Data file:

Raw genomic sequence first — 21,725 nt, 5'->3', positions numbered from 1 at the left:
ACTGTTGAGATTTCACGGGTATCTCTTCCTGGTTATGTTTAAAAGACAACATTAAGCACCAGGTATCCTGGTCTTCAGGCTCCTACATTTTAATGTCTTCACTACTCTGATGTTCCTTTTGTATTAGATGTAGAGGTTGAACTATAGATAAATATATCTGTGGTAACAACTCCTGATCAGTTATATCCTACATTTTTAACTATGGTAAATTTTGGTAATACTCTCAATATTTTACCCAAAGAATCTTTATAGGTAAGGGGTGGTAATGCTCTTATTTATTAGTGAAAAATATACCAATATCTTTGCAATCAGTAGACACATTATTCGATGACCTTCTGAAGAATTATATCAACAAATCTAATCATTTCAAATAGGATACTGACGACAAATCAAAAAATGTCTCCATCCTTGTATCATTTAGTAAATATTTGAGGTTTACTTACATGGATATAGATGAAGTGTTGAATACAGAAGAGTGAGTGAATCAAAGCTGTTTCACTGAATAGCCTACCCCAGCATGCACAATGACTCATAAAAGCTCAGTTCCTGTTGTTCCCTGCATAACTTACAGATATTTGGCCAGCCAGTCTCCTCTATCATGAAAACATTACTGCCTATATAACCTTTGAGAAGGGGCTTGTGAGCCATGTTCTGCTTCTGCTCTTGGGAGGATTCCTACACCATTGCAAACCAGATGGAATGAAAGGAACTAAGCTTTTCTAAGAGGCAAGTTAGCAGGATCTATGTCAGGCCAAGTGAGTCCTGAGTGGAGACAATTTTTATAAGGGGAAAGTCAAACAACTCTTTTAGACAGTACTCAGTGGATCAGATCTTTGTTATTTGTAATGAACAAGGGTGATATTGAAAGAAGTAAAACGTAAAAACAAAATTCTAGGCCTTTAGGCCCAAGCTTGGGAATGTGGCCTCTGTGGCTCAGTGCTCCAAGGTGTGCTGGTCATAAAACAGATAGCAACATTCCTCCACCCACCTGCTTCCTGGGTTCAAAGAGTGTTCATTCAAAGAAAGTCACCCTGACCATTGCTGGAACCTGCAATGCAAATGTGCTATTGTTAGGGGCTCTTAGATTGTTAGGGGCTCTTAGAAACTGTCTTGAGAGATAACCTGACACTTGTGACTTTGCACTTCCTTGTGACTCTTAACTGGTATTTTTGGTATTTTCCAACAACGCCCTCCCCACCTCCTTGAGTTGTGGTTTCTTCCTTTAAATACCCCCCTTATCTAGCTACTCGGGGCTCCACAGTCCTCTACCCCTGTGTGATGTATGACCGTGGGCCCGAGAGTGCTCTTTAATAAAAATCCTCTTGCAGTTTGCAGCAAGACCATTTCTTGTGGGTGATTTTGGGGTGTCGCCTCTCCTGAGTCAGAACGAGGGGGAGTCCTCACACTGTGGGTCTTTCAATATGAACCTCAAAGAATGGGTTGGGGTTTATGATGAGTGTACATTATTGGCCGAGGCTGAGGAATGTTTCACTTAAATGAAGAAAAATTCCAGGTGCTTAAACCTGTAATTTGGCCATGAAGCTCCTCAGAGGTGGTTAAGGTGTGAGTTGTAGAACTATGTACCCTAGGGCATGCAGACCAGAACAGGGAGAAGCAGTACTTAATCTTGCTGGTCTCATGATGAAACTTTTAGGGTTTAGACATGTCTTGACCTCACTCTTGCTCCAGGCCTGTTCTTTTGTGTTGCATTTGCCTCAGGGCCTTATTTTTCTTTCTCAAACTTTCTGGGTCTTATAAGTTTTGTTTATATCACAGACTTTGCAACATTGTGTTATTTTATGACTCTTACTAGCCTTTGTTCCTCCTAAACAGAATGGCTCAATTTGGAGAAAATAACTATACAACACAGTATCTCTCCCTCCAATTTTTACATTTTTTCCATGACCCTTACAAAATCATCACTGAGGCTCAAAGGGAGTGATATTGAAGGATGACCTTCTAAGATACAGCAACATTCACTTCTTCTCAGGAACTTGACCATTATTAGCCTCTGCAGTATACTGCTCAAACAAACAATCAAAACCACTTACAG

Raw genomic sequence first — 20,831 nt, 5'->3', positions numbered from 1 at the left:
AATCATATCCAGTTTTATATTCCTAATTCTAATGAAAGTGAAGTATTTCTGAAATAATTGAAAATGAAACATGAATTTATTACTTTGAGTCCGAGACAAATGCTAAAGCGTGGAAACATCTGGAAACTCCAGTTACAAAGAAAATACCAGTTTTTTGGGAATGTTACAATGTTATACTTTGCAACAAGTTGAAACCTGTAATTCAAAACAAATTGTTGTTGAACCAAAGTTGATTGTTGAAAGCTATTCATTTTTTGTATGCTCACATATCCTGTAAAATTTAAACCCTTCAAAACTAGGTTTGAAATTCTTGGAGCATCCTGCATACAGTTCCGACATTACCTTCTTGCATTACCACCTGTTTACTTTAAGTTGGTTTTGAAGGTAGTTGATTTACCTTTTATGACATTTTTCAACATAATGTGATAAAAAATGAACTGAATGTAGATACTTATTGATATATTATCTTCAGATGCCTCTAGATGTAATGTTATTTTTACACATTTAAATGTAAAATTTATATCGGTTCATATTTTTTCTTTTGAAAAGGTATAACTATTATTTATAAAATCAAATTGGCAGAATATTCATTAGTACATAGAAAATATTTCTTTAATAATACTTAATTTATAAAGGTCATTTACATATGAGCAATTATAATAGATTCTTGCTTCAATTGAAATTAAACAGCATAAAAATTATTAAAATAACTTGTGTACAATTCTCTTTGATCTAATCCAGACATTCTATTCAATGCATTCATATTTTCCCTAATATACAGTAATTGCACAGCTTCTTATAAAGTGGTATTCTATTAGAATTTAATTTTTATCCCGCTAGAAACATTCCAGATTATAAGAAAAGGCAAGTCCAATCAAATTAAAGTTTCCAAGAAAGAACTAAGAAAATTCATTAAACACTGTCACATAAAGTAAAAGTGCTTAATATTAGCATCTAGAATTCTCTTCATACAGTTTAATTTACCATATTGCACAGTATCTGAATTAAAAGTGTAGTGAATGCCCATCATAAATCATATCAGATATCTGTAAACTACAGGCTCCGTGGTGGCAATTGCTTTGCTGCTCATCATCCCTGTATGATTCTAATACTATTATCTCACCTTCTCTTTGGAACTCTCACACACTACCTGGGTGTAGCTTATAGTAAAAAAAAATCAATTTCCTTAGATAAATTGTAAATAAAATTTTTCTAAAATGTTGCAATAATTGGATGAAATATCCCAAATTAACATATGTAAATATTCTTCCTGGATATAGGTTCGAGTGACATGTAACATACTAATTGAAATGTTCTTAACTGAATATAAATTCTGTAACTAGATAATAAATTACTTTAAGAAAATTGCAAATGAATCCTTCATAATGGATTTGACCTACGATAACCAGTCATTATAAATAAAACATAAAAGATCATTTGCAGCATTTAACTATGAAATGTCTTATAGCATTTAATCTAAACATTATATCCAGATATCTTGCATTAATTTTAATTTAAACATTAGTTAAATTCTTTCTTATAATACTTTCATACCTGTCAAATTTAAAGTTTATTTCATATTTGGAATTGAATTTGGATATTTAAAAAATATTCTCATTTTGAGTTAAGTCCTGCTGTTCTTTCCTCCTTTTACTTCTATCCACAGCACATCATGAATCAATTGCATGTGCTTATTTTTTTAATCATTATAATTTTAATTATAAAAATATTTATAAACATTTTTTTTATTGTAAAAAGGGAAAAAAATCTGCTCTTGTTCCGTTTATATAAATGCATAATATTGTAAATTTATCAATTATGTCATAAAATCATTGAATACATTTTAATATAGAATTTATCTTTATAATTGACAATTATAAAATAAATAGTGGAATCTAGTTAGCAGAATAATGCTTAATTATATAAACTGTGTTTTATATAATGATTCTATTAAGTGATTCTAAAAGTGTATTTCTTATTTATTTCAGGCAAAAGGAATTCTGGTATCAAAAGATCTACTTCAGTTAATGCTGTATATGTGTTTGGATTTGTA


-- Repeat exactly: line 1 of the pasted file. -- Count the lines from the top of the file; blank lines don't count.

Raw genomic sequence first — 21,725 nt, 5'->3', positions numbered from 1 at the left: